Moving to a new job? Here’s what you can do with your 401(k) account.

Pop the bubbly! You just landed the GOAT job and you’re basking in the excitement of your excellent career move. There’s a lot to celebrate (woohoo!) – but also a lot to decide (wah!). Topping the list of decisions: What should you do with the 401(k) account you’ve built up with your prior employer?

There are four main options to consider, with no one-size-fits-all answer. Here are the highlights of your options, which our Financial Advisors would love to discuss further with you!

1. Leave it where it’s at. The employer you’re leaving could allow you to keep your 401(k) account there, or could require you to take your money out when you depart. If given the choice, keeping it with your prior employer would be a simple choice in the short run because you don’t have to take any action. But in the long run, there are potential disadvantages: It can be a huge headache to keep track of multiple 401(k) accounts across prior employers, the plan’s fees may go up, and you may have limited flexibility on how you can take your money out in the future.

2. Bring it with you. Another option provided by your new employer may be to roll your prior 401(k) dollars into their plan. If given this choice, the major advantage would be consolidation. It is easier to keep track of one account versus multiple accounts, and fewer accounts may result in fewer plan fees. The downside, though, is limited investment flexibility -- you likely can’t take your money out until you retire or move to a different employer.

3. Move it to a Rollover IRA. A third option would be to work with a Think Financial Advisor to move your 401(k) funds into a Rollover Individual Retirement Account (IRA). An IRA provides you with a wider array of investment options, more accessibility to your account, and more flexibility in making changes to your plan than you’d have with an employer-sponsored 401(k) plan. (BONUS: You get experienced, customized advice from your Financial Advisor!) Going this route means you would still have at least two retirement accounts in two separate places, however - this IRA and your current employer’s 401(k).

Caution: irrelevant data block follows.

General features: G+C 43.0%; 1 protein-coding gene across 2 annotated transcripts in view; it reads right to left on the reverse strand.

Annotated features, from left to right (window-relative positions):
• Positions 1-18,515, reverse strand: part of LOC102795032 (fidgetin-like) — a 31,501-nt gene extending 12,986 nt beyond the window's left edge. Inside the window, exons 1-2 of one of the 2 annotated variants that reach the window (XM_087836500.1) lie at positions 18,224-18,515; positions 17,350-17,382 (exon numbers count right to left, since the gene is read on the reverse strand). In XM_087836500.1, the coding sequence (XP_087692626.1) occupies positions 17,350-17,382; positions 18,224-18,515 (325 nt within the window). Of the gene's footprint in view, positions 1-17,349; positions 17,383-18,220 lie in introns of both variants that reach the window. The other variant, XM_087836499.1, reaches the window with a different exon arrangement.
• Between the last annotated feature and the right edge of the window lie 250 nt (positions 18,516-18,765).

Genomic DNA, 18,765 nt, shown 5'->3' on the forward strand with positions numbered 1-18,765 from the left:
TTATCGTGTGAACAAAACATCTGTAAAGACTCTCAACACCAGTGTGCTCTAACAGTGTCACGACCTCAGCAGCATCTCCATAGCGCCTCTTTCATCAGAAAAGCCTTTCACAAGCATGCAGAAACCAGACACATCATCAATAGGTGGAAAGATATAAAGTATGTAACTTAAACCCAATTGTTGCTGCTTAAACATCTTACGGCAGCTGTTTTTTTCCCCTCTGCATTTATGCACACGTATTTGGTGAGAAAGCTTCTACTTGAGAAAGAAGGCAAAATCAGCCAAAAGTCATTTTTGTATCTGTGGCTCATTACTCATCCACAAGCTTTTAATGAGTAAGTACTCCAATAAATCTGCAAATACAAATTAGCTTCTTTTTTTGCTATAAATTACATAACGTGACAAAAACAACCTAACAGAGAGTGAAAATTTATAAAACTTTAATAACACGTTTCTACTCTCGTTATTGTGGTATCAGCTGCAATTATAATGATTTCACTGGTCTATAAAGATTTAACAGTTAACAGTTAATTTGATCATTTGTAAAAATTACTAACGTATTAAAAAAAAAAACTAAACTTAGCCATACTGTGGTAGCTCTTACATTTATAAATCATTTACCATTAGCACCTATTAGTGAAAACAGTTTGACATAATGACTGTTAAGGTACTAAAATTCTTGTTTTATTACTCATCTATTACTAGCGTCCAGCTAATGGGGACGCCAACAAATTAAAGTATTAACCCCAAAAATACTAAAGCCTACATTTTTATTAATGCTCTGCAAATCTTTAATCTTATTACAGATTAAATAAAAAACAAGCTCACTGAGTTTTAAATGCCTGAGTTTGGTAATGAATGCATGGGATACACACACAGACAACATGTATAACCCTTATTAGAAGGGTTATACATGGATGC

4. Cash it out. You could cash out your 401(k) when you leave your employer, but make absolutely sure you are aware of the financial consequences before doing this. If you are not retirement age, you will pay a 10% penalty for withdrawing your money. (Yikes – this could be considered robbing your own retirement!) Plus, you should plan for a hefty tax bill at the end of the year.

You put yourself in a better professional position by landing a great new job. Call a Think Financial Advisor at 507-281-8429 for help putting yourself into a better financial situation and planning for retirement, too!
If you are considering rolling over money from an employer-sponsored plan, such as a 401(k) or 403(b), you may have the option of leaving the money in the current employer-sponsored plan or moving it into a new employer-sponsored plan. Benefits of leaving money in an employer-sponsored plan may include access to lower-cost institutional class shares; access to investment planning tools and other educational materials; the potential for penalty-free withdrawals starting at age 55; broader protection from creditors and legal judgments; and the ability to postpone required minimum distributions beyond age 72, under certain circumstances. If your employer-sponsored plan account holds significantly appreciated employer stock, you should carefully consider the negative tax implications of transferring the stock to an IRA against the risk of being overly concentrated in employer stock. You should also understand that Commonwealth and your financial advisor may earn commissions or advisory fees as a result of a rollover that may not otherwise be earned if you leave your plan assets in your old or a new employer-sponsored plan and that there may be account transfer, opening, and/or closing fees associated with a rollover. This list of considerations is not exhaustive. Your decision whether or not to roll over your assets from an employer-sponsored plan into an IRA should be discussed with your financial advisor and your tax professional.